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Strategic analysis of petty corruption: Entrepreneurs and bureaucrats

  • Ariane Lambert-Mogiliansky

    (PSE - Paris-Jourdan Sciences Economiques - CNRS - EHESS - École des hautes études en sciences sociales - ENS Paris - École normale supérieure - Paris - École des Ponts ParisTech (ENPC))

  • Mukul Majumdar

    (Economics Department - Cornell University - Cornell University)

  • Roy Radner

    (Stern School of Business - New York University [New York])

This paper develops a game-theoretic model of "petty corruption" by government officials. Such corruption is widespread, especially (but not only) in developing and transition economies. The model goes beyond the previously published studies in the way it describes the structure of bureaucratic "tracks" and the information among the participants. Entrepreneurs apply, in sequence, to a "track" of two or more bureaucrats in a prescribed order for approval of their projects. Our first result establishes that in a one-shot situation no project ever gets approved. This result leads us to consider a repeated interaction setting. In that context we characterize in more detail the trigger-strategy equilibria that minimize the social loss due to the system of bribes, and those that maximize the expected total bribe income of the bureaucrats. The results are used to shed some light on two much advocated anti-corruption policies: the single window policy and rotation of bureaucrats.

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Paper provided by HAL in its series PSE Working Papers with number halshs-00590706.

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Date of creation: Nov 2005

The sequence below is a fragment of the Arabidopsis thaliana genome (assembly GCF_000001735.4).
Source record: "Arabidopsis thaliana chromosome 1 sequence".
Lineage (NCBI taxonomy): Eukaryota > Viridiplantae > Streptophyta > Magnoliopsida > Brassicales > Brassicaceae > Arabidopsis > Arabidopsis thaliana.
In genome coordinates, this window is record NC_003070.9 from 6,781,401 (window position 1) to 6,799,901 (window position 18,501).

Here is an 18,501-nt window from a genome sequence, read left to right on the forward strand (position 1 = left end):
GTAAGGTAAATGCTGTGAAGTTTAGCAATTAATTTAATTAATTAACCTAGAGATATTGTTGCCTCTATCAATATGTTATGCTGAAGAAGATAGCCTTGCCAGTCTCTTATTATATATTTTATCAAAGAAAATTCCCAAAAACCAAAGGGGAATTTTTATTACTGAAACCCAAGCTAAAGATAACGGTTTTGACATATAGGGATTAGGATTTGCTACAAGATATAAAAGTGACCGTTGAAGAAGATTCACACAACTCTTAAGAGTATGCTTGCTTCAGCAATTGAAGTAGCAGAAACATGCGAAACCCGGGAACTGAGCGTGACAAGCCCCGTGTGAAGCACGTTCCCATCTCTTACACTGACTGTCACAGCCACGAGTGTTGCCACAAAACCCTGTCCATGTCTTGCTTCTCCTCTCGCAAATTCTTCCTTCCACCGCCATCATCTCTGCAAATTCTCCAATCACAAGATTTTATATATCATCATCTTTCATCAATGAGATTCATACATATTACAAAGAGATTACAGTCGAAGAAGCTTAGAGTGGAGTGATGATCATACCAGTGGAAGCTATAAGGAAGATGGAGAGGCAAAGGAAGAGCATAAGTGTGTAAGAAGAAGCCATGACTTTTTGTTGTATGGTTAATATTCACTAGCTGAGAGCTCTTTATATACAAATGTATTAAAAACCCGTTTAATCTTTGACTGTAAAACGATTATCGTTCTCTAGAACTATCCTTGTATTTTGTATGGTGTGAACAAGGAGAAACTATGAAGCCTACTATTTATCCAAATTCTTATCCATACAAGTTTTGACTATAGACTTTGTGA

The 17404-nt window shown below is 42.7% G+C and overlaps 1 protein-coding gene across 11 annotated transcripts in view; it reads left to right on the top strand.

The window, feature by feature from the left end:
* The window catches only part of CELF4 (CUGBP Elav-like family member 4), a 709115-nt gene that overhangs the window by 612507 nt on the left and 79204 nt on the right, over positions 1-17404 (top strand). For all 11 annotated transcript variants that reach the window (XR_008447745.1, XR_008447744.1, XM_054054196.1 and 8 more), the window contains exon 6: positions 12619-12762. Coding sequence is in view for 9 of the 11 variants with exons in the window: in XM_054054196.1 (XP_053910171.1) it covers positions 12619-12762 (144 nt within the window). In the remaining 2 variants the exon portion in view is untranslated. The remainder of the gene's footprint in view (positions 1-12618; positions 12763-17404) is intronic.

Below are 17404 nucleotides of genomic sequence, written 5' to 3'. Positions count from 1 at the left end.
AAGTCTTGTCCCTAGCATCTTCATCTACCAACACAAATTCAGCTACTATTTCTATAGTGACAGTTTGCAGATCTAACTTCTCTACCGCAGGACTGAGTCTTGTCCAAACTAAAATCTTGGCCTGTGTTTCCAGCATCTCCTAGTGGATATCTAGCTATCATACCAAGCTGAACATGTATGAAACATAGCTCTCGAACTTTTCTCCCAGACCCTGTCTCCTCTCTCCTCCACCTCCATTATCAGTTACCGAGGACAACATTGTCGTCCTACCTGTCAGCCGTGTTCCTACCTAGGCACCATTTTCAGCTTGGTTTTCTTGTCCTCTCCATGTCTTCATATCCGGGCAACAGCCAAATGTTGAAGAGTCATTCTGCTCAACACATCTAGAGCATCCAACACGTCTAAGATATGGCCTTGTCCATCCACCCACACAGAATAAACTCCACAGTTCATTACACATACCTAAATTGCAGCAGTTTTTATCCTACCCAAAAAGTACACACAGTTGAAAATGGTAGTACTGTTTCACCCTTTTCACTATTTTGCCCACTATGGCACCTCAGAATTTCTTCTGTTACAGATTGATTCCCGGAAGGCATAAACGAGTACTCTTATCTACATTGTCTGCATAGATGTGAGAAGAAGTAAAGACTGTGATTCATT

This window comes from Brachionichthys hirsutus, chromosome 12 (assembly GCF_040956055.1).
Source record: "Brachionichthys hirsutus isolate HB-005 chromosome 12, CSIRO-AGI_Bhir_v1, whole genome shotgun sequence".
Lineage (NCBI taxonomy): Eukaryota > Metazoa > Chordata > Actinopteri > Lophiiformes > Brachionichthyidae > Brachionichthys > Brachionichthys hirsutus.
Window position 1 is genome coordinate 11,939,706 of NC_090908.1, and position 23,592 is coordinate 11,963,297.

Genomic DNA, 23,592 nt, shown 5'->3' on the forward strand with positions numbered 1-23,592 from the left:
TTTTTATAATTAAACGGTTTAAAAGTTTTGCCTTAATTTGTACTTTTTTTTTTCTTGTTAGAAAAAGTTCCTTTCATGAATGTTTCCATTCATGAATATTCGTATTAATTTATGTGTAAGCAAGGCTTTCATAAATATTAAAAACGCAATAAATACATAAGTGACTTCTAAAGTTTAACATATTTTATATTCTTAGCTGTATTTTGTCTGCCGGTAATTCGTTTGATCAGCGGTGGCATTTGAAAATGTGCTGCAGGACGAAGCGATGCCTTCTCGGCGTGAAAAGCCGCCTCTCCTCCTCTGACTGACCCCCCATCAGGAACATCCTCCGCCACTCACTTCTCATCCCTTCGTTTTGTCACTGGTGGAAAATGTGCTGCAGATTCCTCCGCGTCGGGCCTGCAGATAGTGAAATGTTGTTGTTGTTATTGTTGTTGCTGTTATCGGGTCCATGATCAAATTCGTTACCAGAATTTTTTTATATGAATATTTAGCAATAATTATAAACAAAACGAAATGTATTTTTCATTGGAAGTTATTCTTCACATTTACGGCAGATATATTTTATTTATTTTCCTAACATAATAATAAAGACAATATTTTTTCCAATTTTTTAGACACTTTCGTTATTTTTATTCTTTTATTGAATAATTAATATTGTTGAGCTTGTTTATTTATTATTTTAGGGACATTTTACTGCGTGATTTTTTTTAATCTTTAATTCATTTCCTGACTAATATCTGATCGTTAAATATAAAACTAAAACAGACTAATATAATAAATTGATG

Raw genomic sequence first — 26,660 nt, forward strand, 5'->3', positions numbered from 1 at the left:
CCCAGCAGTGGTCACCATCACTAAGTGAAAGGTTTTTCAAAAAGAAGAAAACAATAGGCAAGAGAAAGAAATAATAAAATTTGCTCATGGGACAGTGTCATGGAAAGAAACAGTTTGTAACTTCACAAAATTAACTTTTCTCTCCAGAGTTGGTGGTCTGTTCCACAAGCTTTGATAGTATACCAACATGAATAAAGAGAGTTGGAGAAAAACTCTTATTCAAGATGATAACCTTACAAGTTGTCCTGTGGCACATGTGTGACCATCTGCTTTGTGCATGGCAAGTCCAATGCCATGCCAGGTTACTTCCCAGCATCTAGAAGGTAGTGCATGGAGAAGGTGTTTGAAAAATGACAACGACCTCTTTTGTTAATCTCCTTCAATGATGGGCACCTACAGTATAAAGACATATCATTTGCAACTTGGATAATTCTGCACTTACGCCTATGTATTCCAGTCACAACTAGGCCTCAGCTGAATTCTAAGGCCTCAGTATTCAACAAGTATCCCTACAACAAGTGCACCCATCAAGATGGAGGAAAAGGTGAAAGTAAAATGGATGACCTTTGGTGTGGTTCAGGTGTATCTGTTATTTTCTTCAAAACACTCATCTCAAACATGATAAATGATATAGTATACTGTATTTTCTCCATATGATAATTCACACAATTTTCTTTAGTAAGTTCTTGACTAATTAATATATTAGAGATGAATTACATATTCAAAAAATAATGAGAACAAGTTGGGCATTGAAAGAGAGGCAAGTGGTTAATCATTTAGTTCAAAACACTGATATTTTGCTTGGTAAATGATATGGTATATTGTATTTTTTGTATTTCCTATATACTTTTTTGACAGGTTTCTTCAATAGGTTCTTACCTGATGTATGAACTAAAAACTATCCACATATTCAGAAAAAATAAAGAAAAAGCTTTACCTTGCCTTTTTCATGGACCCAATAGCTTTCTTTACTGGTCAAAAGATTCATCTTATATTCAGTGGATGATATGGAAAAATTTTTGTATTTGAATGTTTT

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Handle: RePEc:hal:psewpa:halshs-00590706
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  1. Marjit, Sugata & Mukherjee, Vivekananda & Mukherjee, Arijit, 2000. "Harassment, corruption and tax policy," European Journal of Political Economy, Elsevier, vol. 16(1), pages 75-94, March.
  2. Lambert-Mogiliansky, Ariane & Majudar, Mukul & Radner, Roy, 2008. "Petty Corruption: A Game-Theoretic Approach," Working Papers 08-09, Cornell University, Center for Analytic Economics.
  3. Rose-Ackerman,Susan, 1999. "Corruption and Government," Cambridge Books, Cambridge University Press, number 9780521659123.
  4. Paolo Mauro, 1996. "The Effects of Corruptionon Growth, Investment, and Government Expenditure," IMF Working Papers 96/98, International Monetary Fund.
  5. Mookherjee, Dilip & Png, I P L, 1995. "Corruptible Law Enforcers: How Should They Be Compensated?," Economic Journal, Royal Economic Society, vol. 105(428), pages 145-59, January.
  6. Ariane Lambert-Mogiliansky & Mukul Majumdar & Roy Radner, 2005. "Strategic analysis of petty corruption: Entrepreneurs and bureaucrats," PSE Working Papers halshs-00590706, HAL.
  7. repec:oup:qjecon:v:117:y:2002:i:1:p:1-37 is not listed on IDEAS
  8. Pranab Bardhan, 1997. "Corruption and Development: A Review of Issues," Journal of Economic Literature, American Economic Association, vol. 35(3), pages 1320-1346, September.
  9. Rose-Ackerman,Susan, 1999. "Corruption and Government," Cambridge Books, Cambridge University Press, number 9780521632935.
  10. Roberto Burguet & Yeon-Koo Che, 2004. "Competitive Procurement with Corruption," RAND Journal of Economics, The RAND Corporation, vol. 35(1), pages 50-68, Spring.
  11. repec:oup:qjecon:v:110:y:1995:i:3:p:681-712 is not listed on IDEAS
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